ByAli Sahabi of Optimum Group, LLC
President, Building Industry Association (BIA) Baldy View Chapter
Because today’s seniors are the healthiest and most active generation of seniors in history, most of them approaching retirement age are looking to ‘age-in-place’ by staying in their homes. The good news is: Reverse Mortgages can help seniors meet the financial challenges of retirement while staying in their homes. The better news is: today new resources are available to homeowners considering reverse mortgages to make their futures the best that they can be.
This month, the National Reverse Mortgage Lenders Association (NRMLA) released three new resources on their www.reversemortgage.org website to educate senior homeowners considering a reverse mortgage and current borrowers and their families. The titles are Reverse Mortgage Self-Evaluation: A Checklist of Key Considerations, What You Need to Know About Your HECM After Closing and What Do I Do When My Loan is Due? These are welcome additions to the existing literature because Reverse Mortgages, like all mortgages, are fairly complex products and these will help clear up a lot of questions for potential or existing mortgagees.
A reverse mortgage is technically a Home Equity Conversion Mortgage (HECM). They are administered through the Federal Housing Administration (FHA) and enable older homeowners to withdraw some of the equity their homes have built up over the years to provide them with greater financial security. As with any financial product, there are many HECM programs to consider as they are designed to serve very specific needs. HECMs can help older homeowners supplement Social Security, meet unexpected medical expenses, make home improvements and more by allowing homeowners to convert a portion of the equity in their home into cash. However, unlike a traditional home equity loan or second mortgage, HECM borrowers do not have to repay the HECM loan until the borrowers no longer use the home as their principal residence or fail to meet the obligations of the mortgage. Homeowners can also use HECMs to purchase a primary residence if they are able to use cash on hand to pay the difference between the HECM proceeds and the sales price plus closing costs for the property being purchased.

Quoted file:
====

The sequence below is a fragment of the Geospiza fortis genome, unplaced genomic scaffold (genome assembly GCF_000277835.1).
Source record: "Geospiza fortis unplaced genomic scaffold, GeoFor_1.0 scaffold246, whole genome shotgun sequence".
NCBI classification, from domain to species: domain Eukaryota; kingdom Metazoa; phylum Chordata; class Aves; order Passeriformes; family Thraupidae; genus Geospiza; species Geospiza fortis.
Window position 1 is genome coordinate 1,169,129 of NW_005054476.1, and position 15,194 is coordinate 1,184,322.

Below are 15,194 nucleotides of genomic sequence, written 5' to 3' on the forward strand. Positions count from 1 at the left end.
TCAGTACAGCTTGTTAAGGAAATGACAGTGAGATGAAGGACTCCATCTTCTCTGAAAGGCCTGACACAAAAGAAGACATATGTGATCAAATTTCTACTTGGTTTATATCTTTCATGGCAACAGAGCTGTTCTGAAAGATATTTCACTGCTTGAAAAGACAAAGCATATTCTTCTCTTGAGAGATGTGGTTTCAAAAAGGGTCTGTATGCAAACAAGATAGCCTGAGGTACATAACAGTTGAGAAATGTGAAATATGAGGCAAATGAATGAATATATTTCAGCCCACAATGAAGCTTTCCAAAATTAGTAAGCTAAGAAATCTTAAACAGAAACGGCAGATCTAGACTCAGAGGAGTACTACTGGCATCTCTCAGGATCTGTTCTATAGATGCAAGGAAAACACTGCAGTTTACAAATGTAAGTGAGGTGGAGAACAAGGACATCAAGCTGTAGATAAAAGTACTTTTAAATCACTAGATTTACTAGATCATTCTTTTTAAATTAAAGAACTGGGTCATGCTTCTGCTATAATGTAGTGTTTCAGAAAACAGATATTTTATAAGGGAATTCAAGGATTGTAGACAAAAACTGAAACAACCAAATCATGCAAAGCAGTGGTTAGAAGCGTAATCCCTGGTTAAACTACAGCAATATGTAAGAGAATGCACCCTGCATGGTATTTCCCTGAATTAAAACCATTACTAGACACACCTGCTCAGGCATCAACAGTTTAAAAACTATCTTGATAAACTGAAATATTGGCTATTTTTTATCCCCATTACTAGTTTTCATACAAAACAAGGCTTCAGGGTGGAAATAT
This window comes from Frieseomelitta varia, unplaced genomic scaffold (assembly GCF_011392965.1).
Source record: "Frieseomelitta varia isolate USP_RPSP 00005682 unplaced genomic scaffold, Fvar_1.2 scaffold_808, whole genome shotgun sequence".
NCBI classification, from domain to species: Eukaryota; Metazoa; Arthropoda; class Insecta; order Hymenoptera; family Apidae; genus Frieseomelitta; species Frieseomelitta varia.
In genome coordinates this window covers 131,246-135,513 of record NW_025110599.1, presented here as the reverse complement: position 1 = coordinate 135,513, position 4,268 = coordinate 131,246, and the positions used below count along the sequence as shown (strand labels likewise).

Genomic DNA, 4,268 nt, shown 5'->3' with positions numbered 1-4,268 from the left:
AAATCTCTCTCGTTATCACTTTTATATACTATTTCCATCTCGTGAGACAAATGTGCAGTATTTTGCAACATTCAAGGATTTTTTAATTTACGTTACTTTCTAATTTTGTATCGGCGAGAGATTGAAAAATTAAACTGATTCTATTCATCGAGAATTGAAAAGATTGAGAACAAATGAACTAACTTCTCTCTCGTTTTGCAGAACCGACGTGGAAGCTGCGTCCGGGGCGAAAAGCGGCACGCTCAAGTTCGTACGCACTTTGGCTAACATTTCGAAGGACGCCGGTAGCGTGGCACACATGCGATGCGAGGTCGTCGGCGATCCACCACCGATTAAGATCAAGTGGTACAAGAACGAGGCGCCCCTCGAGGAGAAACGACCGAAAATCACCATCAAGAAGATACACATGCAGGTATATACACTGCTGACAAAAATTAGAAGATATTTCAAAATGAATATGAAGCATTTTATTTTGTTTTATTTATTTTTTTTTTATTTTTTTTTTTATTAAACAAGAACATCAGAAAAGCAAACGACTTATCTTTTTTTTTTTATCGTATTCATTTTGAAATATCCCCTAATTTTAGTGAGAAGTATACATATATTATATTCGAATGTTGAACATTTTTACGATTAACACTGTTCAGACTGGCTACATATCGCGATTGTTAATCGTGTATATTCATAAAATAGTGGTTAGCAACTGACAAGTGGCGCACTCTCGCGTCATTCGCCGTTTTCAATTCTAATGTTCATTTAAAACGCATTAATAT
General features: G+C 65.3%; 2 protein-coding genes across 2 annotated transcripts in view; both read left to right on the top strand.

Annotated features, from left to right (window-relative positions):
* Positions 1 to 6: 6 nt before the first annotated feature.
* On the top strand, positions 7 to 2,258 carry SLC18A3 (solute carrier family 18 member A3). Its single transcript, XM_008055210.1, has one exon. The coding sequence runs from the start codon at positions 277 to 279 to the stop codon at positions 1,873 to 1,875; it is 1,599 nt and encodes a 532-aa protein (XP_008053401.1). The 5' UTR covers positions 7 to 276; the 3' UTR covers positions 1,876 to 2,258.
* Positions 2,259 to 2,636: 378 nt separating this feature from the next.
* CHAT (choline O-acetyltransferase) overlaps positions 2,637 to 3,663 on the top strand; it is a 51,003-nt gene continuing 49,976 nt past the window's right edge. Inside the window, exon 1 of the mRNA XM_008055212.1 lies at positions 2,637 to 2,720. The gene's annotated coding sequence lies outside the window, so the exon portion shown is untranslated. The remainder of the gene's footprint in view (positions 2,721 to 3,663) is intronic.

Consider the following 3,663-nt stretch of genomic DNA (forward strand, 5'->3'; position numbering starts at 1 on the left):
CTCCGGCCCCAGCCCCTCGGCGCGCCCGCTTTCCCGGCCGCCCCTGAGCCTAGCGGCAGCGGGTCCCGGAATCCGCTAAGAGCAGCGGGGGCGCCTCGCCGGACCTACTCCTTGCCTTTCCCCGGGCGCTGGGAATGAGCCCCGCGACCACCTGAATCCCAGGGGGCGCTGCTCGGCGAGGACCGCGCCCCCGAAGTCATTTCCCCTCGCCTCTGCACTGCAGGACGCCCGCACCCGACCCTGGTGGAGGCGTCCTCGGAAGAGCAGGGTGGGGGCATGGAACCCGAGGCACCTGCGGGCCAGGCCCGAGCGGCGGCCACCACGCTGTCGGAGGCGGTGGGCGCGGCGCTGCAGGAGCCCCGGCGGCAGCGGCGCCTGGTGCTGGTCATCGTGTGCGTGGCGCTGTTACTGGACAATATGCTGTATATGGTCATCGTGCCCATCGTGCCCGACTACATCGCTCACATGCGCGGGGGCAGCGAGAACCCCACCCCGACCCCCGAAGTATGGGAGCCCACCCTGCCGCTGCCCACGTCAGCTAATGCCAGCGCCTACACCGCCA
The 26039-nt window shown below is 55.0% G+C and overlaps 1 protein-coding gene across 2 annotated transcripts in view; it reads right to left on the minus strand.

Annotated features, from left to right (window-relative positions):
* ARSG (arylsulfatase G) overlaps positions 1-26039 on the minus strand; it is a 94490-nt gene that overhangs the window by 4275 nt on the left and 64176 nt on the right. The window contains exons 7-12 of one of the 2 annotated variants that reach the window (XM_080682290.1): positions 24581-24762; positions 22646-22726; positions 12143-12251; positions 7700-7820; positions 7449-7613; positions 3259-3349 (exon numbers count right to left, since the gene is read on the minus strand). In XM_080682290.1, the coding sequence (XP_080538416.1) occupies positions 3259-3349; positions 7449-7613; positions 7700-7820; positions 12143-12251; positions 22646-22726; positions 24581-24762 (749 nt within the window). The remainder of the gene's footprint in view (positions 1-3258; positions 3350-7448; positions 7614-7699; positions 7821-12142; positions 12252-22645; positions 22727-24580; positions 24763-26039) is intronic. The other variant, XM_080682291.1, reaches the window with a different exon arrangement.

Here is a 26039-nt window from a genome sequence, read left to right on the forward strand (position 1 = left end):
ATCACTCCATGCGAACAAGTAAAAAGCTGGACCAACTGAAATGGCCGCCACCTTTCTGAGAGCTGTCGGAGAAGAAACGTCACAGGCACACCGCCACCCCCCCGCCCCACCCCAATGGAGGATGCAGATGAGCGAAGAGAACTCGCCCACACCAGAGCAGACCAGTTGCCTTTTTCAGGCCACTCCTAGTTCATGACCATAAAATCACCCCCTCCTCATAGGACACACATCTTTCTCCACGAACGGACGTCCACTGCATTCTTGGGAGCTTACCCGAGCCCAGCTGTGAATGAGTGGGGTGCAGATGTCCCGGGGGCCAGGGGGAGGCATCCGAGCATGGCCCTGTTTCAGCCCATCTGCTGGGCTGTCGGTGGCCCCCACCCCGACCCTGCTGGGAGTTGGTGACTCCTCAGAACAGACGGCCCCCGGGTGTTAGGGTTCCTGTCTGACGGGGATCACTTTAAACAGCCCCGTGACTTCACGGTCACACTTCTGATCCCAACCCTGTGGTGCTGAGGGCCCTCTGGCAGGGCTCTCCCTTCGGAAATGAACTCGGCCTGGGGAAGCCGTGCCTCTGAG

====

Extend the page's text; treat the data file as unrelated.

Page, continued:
To be eligible for an FHA HECM, the FHA requires a homeowner to be 62 years of age or older, own their home outright or have a low mortgage balance that can be paid off at closing with proceeds from the reverse loan. They must also have the financial resources to pay ongoing property charges and live in the home. They are also required to receive consumer information free or at very low cost from a HECM counselor prior to obtaining the loan by contacting an HECM counselor online or by calling (800) 569-4287.
Homeowners may apply for a HECM regardless of whether or not their home was purchased with an FHA-insured mortgage. To be eligible, the home must be a single family home or a two- to four unit home with one unit occupied by the borrower. HUD-approved condominiums and manufactured homes that meet FHA requirements are also eligible.
One of the most important points to remember about HECMs is that, unlike second mortgages or home equity lines of credit (HELOCs), HECMs have no monthly principal or interest payments. However, mortgagees are required to pay real estate taxes, utilities and hazard and flood insurance premiums. When the home is sold or no longer used as a primary residence, the cash, interest and other HECM finance charges must be repaid. All proceeds beyond the amount owed belong to the mortgagee’s spouse or estate. This means any remaining equity can be transferred to heirs. No debt is passed along to the estate or heirs.
The amount allowed by HECMs vary by borrower and depends on the age of the youngest borrower or non – borrowing spouse, the current interest rate and the lesser of appraised value or the HECM FHA mortgage limit or the sales price and the initial mortgage insurance premium. If there is more than one borrower, the age of the youngest borrower is used to determine the amount that can be borrowed.
FHA-approved lenders may be located by searching online at www.hud.gov or by contacting a HECM counselor for a listing. Services rendered by HECM counselors are free or at a low cost and to locate one, search the www.HUD.gov site for the HECM Counselor Roster, the National HECM Counseling Network or call (800) 569-4287 toll-free for the name and location of a HUD - approved housing counseling agency near you.
For more information on HECMs visit the HUD site and search ‘reverse mortgages’ for comprehensive information. You can receive additional free information about reverse mortgages in general by contacting the National Council on Aging at (800) 510-0301 or visiting their www.NCOA.org website and downloading their free booklet, "Use Your Home to Stay at Home”.